How open data is helping Falkirk halt summer ‘holiday hunger’

Scotland’s Falkirk Council is using open geospatial data to help families find school lunch clubs and other resources. Gill Hitchcock reports

The Kelpies sculptures stand next to the Falkirk Wheel   Credit: Mat Fascione/CC BY-SA 2.0   Image has been cropped

This summer, Falkirk Council is using open data and an open-source mapping tool to tackle ‘holiday hunger’. The tool, Our Falkirk, is helping people to identify resources where children who receive free school meals during term time can get food during their school holidays.

One of these is a holiday lunch club at Falkirk’s Madison Community Church. The map shows the facility is open on Wednesdays in July and August and offers activities for children too, such as cake baking and necklace making.

But this is one of many resources on the map. It indicates other lunch clubs, food banks and advice centres across an area where nearly 7,000 households are experiencing in-work poverty and one in five children lives in poverty.

“I suppose we have the perfect storm in our division in that we have responsibility for the technology, as well as the Fairer Falkirk anti-poverty strategy,” says Fiona Campbell, head of policy, technology and improvement at Falkirk Council. “We have to ensure that our services are as inclusive as possible.”

“There is no referral pathway or complicated route for vulnerable people to navigate. All the information is there, so people can choose where and when they want to access help.”
Fiona Campbell

Our Falkirk was developed by the council and its technology partner, thinkWhere. Based on the free-to-use platform, OpenStreetMap, it uses open geospatial datasets to signpost local people and frontline council staff to essential services.

“We have been doing a lot of work to refresh our anti-poverty strategy,” says the council’s Fairer Falkirk manager Sally Buchanan. “In a lot of the discussions, we find that people know of new and various places which provide support. Our Falkirk was an opportunity to use technology to improve the sharing of information and make it accessible to people, not just members of the public, but our frontline staff too.”

Campbell believes the map is a guide to self-help: “There is no referral pathway or complicated route for vulnerable people to navigate. All the information is there, so people can choose where and when they want to access help. And it works very well on a mobile phone, which it ideal for the members of the public we are trying to target with this.”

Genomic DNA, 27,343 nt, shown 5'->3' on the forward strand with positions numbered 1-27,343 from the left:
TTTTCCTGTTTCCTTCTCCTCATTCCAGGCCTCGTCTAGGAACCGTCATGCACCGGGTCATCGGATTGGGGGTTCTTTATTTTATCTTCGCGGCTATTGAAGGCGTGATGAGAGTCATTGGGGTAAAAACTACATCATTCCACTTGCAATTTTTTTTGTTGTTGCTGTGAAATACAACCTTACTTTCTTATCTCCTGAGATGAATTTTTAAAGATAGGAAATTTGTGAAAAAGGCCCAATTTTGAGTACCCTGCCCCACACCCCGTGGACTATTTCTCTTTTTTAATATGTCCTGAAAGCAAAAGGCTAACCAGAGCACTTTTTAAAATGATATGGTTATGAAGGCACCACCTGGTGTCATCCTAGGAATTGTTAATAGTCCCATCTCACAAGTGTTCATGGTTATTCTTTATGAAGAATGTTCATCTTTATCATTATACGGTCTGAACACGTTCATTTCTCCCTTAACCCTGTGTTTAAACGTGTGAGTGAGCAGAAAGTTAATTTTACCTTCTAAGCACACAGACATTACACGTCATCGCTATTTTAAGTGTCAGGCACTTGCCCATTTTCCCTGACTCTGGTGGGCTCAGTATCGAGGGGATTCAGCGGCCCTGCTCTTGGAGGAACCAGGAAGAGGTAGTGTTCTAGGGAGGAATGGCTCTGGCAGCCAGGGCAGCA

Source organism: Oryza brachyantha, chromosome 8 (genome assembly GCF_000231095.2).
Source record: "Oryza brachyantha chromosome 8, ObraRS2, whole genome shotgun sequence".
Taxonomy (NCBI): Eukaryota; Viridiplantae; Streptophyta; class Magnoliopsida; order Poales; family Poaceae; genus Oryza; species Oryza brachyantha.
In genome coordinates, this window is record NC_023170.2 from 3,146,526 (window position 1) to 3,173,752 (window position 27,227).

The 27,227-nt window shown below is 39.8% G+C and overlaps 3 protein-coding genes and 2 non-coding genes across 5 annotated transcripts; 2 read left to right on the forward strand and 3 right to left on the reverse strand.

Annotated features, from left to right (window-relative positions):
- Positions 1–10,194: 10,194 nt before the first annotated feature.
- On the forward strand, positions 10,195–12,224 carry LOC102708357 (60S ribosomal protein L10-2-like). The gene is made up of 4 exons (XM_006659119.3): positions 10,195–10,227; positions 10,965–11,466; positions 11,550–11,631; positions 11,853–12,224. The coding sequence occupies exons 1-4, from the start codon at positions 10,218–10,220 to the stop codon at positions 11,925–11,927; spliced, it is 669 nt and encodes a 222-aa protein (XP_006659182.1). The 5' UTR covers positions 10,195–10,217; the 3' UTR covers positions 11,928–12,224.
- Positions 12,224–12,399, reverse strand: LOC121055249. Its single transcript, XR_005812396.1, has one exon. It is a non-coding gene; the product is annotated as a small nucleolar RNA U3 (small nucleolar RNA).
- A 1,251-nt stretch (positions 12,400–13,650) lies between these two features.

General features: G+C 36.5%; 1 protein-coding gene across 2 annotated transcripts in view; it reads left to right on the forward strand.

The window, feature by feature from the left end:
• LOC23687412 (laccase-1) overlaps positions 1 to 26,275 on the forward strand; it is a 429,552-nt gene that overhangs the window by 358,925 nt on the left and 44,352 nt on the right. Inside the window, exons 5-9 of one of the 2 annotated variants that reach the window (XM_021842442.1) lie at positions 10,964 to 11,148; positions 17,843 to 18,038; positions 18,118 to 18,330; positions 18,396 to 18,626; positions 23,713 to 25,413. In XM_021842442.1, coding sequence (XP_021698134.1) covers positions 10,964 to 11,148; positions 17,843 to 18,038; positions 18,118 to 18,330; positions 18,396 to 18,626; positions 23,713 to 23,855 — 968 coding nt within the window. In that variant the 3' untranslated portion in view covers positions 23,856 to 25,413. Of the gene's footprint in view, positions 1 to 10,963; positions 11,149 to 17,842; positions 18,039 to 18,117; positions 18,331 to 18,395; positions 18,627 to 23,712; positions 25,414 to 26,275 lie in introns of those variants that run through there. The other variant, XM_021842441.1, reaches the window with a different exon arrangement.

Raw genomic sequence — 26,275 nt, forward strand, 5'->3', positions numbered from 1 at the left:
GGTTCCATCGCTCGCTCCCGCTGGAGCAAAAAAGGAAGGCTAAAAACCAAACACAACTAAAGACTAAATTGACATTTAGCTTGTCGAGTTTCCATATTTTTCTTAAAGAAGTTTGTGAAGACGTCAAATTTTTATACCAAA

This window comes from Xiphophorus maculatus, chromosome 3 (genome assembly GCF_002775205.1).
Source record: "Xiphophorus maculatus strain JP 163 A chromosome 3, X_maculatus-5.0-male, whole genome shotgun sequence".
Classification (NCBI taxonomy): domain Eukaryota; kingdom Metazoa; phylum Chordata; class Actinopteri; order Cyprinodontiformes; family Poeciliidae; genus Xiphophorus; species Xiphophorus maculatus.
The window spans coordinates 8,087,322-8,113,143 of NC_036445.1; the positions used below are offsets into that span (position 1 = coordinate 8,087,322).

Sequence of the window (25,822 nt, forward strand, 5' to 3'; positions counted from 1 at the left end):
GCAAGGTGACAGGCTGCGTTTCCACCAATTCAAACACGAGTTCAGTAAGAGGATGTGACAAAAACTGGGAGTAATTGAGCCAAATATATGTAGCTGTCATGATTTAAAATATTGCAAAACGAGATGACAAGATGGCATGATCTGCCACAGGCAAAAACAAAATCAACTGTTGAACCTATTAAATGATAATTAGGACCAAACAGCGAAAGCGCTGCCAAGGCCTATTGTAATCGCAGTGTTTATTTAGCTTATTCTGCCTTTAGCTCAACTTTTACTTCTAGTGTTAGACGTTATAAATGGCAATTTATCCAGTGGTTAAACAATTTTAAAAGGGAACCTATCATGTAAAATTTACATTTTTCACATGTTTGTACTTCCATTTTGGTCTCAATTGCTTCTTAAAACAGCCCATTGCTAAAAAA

Funding to get Our Falkirk off the ground was provided by the Open Data Institute (ODI). Co-founded by Sir Tim Berners-Lee and Sir Nigel Shadbolt, the institute aims to show how open data can bring about positive change. 

In December 2018 it supported open geospatial data projects at Falkirk and three other local authorities. It wanted a better understanding of how to collect, publish and use open geospatial data in local government. But it was especially interested in projects that drew on data from across the UK’s geospatial data infrastructure, including tOrdnance Survey and OpenStreetMap.

“I think our project stood out because it uses technology to address the specific need of getting information out to people that can make a real difference to their lives,” says Buchanan.

After the ODI funding of some £25,000 was confirmed last December, Our Falkirk kicked off with a workshop where Buchanan, her team and thinkWhere talked through the themes and types of information they wanted to make available. 

Just a few weeks later, a prototype map was presented to organisations which work with Falkirk council to mitigate poverty. The NHS and charities were among them. Members of the public, including unemployed people at ‘work clubs’, were invited to feedback about how easy to use and informative it was.

Buchanan found there were a number of concerns. For instance, some people wanted to know how much information should be available on the map, others were worried about how the map would be maintained and updated. 

“There is always a slight fear of putting information online. Does it mean you are going to be swamped with service requests?” she says.

“I think we reassured people that within my team we have got control of the information that is up on there and that it would be worth giving it a go.”

Future plans
Our Falkirk went live in early May. To get the message out, the council promoted it to staff via an intranet and newsletter and to the public using social media. It accelerated the publicity drive this summer to make sure people are aware of lunch clubs.

Cameron is keen to point out that the map does not “sit in glorious isolation”, but with a number of other tools. One example is the council’s benefits calculator so that people can check their entitlement to benefits and services. 

“Our elected members get a lot of people turning up at their surgeries needing advice and support, so they use these tools as well,” she says.

Falkirk wants to develop its map. It has had discussions with a range of services who are interested in publishing information on Our Falkirk, and it is currently working on providing sanitary products at a range of locations and applying that to the map. 

A key aspect of the ODI funding was that the innovation could be used by other councils. Cameron says the map provides a solution to the thorny problem of getting information out to staff and the public. 

“I can’t see any downside to this. And it’s much more dynamic than looking at lists either online or in a paper directory.”

Sam Trendall

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